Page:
Each week former Queensland State of Origin strike weapon Chris Walker writes exclusively for QRL.com.au.
I remember receiving a phone call about Cameron Munster six years ago.
“I’ve just seen a superstar. He’s 17 and he’s a complete freak,” were the words that came down the line.
Watching Munster rip apart NRL teams in recent times has certainly been a pleasure, but I’ve enjoyed following him for the entirety of the past six years since receiving the hot tip.
He’s got an unnatural and awkward strength.
I don’t know if he’s overly strong in the gym, but in game situations he is incredible.
His ability to break tackles and contort his body to his advantage reminds me of a young Greg Inglis.
It just comes natural to him and, if you watch him, he manages to find his elbows and knees a heck of a lot more times than opponents can nail him on his back.
Even when he gets caught in the ruck and the gaps in the defensive line are smaller, he has a knack of twisting the mass of bodies to his advantage.
The other thing I really like about him is he plays what he sees in front of him.
Further to that, he’s not afraid to back himself and have a crack when he spots something.
A lot of players now come through such structured coaching in junior systems that they are afraid to gamble on themselves when the game is ready to be broken open.
If your club has a culture where people get berated for mistakes and get flogged at training for deviating from the gameplan, it’s only natural players second guess themselves when split decisions need to be made.
Often that nanosecond of doubt will be enough for the defence to shut you down, even if it means them getting a fingertip to a critical pass or to a chip-and-chase that otherwise would have worked.
As you may have gathered, I’m not a risk-averse individual.
I remember Wayne Bennett telling me early in my career: “If you’re going to attempt a big play, then commit yourself 100 per cent to it. Do not second guess yourself.”
There’s a massive culture in rugby league of being humble and unselfish, and sure, that’s a nice mantra and life lesson for young people to learn.
But have no doubt that many of the greatest rugby league players – or greatest athletes full-stop – have been extremely selfish individuals.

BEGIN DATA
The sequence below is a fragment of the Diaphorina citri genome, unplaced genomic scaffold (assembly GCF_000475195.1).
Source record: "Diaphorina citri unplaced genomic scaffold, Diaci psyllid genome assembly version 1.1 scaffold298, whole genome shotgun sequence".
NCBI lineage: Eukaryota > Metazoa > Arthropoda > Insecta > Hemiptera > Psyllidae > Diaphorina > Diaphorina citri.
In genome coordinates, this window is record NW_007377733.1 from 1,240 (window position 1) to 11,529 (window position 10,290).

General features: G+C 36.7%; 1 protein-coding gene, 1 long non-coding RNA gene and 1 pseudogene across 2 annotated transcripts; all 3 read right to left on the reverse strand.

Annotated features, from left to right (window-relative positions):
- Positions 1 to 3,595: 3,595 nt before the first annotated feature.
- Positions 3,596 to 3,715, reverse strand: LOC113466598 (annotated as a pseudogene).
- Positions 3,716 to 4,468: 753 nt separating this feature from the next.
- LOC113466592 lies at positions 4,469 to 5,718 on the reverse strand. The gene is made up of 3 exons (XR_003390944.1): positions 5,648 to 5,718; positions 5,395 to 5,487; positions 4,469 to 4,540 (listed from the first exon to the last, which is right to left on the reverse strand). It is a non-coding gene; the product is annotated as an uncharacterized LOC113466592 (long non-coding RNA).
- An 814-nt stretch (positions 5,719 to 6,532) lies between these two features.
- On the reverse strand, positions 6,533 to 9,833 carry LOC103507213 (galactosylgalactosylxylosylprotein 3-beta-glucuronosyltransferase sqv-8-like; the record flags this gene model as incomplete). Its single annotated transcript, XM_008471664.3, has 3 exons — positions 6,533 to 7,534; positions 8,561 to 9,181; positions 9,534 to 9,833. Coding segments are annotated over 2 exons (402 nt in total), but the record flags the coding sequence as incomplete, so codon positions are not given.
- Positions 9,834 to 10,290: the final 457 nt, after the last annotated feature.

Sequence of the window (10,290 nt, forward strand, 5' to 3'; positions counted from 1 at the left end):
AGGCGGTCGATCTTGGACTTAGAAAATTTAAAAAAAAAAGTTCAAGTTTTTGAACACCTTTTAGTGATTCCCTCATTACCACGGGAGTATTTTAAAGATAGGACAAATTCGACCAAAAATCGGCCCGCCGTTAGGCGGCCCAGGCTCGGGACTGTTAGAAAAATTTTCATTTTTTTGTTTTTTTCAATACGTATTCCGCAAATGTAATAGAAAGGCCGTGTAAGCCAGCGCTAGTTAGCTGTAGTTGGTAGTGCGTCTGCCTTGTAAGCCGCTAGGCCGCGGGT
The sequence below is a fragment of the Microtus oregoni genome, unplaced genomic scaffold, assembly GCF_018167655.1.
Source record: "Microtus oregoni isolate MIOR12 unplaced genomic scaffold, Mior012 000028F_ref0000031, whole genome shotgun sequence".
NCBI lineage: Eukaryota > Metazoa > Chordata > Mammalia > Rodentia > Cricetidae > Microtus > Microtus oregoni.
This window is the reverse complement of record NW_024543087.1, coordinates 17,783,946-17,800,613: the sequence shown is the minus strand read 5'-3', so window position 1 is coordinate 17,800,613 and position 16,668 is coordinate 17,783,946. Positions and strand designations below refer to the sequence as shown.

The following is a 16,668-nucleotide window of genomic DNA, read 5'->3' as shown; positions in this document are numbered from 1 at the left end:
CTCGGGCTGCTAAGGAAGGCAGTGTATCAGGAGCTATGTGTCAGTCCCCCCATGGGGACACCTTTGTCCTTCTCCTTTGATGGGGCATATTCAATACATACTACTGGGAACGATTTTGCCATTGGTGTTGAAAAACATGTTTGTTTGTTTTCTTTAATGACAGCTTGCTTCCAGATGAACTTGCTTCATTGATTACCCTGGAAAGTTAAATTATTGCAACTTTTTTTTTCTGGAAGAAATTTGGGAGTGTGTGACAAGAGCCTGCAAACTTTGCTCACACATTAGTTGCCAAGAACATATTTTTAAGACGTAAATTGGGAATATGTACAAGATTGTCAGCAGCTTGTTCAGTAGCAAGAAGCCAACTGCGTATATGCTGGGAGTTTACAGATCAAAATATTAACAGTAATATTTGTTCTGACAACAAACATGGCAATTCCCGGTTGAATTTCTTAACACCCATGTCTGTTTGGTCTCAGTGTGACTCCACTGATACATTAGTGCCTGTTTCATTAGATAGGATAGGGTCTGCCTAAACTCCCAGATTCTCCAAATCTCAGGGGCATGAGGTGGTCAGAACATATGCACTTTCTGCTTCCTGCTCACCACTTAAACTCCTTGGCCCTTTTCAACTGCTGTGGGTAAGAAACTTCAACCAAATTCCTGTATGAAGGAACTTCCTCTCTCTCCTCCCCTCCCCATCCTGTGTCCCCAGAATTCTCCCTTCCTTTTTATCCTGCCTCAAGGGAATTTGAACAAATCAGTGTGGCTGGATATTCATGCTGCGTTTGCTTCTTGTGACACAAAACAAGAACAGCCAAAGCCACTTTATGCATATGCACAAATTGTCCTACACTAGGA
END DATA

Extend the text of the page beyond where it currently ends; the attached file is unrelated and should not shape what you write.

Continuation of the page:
And I don’t say that in a derogatory way.
There’s a single-mindedness that gives people the time and desire to train harder than others, compete when others are content to participate, and strive continually towards betterment.
Elite league players need to be selfish in their preparation – avoiding social gatherings, being fussy about what they eat, prioritising the game over work commitments.
That same selfishness needs to pop up occasionally during gametime too.
An unconventional, unexpected play is usually 100 per cent selfish.
It’s a great contradiction that, in a team sport, sometimes it takes a selfish individual to secure victory.
I’ll even go as far to flip the whole perception on the head and say that teammates who do not like selfish players are in fact displaying their own form of selfishness.
Each player wants the glory and elation that comes with the win, and in order for a team to win, somebody must seize the opportunity.
Whether it’s through shifting the ball through 12 sets of hands, or it means an individual backing themselves in a narrow corridor to beat six players, there are risks inherent in both.
In this day and age, where players are so heavily scrutinised away from the field and the amount of fun you can have is diminished, I think it’s vital we encourage players to have fun in the actual game.
If that becomes their one avenue of release, I think it’s an awful shame to lock them up and give them a strictly rigid role.
People have become obsessed with the Cooper Cronk methodical style of play because he has been so successful.
But let’s not forget that this is how Cooper likes to play. It suits him and works to his strengths as an athlete and a person.
It’s not going to work for every person that has designs as a playmaker, whether that be at NRL level or junior footy.
Coaches like Craig Bellamy are so great because they recognise this.
I think he’s already adjusted his tactics around what allows Cameron Munster and Brodie Croft to be themselves and be their best.
I just hope coaches who teach our talented youngsters in their formative years also recognise the value in letting players express themselves as individuals.